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Animal control official: Social media helping save animals
January 25, 2014
By Emily CroweCNJ staff email@example.com
Thanks to the power of social media, more animals than ever in Clovis are being saved from certain death.
According to Animal Control Supervisor Marty Martinez, the Clovis shelter allows local animal rescue groups to snap and post photos of the shelter’s dogs and cats and post them on Facebook.
While adoption numbers ebb and flow through the years, the shelter saw an increase in the number of dogs and cats adopted in the past few years, with 488 total in 2011; 656 in 2012; and 691 last year.
CNJ staff photo: Emily CroweAnimal Control Officer Carrina Hungerford tends to a dog found outside Clovis High School.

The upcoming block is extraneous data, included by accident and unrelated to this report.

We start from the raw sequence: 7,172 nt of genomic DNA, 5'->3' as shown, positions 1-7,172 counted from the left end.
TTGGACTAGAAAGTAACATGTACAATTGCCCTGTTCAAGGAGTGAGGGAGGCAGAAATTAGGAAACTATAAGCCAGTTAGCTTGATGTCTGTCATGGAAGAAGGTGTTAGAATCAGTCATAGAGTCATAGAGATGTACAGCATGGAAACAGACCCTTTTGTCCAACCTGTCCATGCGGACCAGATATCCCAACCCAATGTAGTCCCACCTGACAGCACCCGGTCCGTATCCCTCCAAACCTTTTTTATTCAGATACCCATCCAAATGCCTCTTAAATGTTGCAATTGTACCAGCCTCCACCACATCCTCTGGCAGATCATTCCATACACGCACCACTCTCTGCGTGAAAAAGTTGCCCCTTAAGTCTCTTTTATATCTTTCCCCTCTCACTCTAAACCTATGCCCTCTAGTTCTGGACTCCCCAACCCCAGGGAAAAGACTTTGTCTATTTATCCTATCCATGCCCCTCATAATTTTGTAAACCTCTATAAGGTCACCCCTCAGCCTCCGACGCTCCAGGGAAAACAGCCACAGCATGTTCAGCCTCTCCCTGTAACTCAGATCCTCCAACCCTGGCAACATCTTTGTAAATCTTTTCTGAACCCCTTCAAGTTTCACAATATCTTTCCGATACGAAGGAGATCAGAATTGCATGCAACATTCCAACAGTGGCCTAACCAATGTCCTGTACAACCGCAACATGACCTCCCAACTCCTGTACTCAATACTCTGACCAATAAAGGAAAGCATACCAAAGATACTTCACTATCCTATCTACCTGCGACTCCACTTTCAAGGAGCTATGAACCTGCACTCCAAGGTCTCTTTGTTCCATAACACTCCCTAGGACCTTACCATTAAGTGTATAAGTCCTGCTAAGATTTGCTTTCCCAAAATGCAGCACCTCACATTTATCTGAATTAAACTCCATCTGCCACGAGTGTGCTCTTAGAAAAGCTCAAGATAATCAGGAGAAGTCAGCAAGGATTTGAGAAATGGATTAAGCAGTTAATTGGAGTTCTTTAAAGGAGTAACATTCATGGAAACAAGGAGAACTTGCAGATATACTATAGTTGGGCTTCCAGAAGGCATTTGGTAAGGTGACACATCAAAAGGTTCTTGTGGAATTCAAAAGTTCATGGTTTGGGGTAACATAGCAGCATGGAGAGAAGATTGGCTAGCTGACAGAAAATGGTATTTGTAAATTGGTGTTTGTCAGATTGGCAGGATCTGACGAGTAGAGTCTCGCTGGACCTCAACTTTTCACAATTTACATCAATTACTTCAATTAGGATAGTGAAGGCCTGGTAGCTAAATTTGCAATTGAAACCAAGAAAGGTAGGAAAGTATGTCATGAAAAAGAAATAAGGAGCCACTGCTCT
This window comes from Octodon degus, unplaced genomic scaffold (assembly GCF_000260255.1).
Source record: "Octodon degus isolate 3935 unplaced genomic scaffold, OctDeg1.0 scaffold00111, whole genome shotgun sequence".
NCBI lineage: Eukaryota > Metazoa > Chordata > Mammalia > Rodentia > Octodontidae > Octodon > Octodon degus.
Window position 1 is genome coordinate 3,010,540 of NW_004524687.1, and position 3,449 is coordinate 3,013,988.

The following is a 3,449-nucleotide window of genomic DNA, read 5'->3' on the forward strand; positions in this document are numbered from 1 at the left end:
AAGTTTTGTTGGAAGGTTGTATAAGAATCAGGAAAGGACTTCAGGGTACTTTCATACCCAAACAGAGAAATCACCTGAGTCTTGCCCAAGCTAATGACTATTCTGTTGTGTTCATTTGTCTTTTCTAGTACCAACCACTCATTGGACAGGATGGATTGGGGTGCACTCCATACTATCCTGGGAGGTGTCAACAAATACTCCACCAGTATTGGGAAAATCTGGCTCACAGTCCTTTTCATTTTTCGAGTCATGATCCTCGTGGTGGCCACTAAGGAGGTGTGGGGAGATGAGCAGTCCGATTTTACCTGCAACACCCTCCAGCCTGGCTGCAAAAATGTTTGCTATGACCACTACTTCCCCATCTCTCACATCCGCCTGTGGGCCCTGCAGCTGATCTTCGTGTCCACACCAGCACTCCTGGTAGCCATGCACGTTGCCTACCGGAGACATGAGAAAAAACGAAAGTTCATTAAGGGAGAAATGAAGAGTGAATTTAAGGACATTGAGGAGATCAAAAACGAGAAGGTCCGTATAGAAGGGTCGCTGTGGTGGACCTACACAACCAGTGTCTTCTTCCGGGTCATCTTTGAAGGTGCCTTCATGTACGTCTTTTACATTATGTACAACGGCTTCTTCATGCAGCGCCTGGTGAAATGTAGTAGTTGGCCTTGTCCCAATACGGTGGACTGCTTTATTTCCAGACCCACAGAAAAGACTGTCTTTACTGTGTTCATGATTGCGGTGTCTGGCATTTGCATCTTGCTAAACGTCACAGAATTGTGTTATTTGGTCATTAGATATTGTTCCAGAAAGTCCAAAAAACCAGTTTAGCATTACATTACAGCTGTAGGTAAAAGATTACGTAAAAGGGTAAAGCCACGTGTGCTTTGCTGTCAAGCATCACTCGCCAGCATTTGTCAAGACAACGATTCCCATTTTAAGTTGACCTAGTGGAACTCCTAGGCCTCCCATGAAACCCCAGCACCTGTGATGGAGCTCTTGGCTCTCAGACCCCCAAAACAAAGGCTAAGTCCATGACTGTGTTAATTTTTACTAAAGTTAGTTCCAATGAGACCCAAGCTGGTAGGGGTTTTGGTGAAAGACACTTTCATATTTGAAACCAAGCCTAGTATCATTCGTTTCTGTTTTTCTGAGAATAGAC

Martinez said social media is the driving force behind the increased number of adoptions at the shelter.
“Social media is completely new, it’s a whole new ball game,” he said. “It’s just using it properly, and that’s going to help.”
Tami Hamilton, foster director for Hope Defined Animal Rescue, said the organization also sends photos of the animals to its partners in Colorado.
“They then come back and say ‘I want that dog,’” she said. “At that point, I come in, I pull the dog and I put it into foster care. We get it fully vetted, minus the spay and neuter, which the other rescue does. Then we do transports every two weeks to Colorado.”
Animals taken in and adopted out by Hope Defined are counted in the shelter’s adoption tally each year.
Occasionally, the shelter will receive animals that are not adoptable to the public, such as livestock, chicken, ducks, hawks and even coyotes. Many of these of animals go to the Hillcrest Park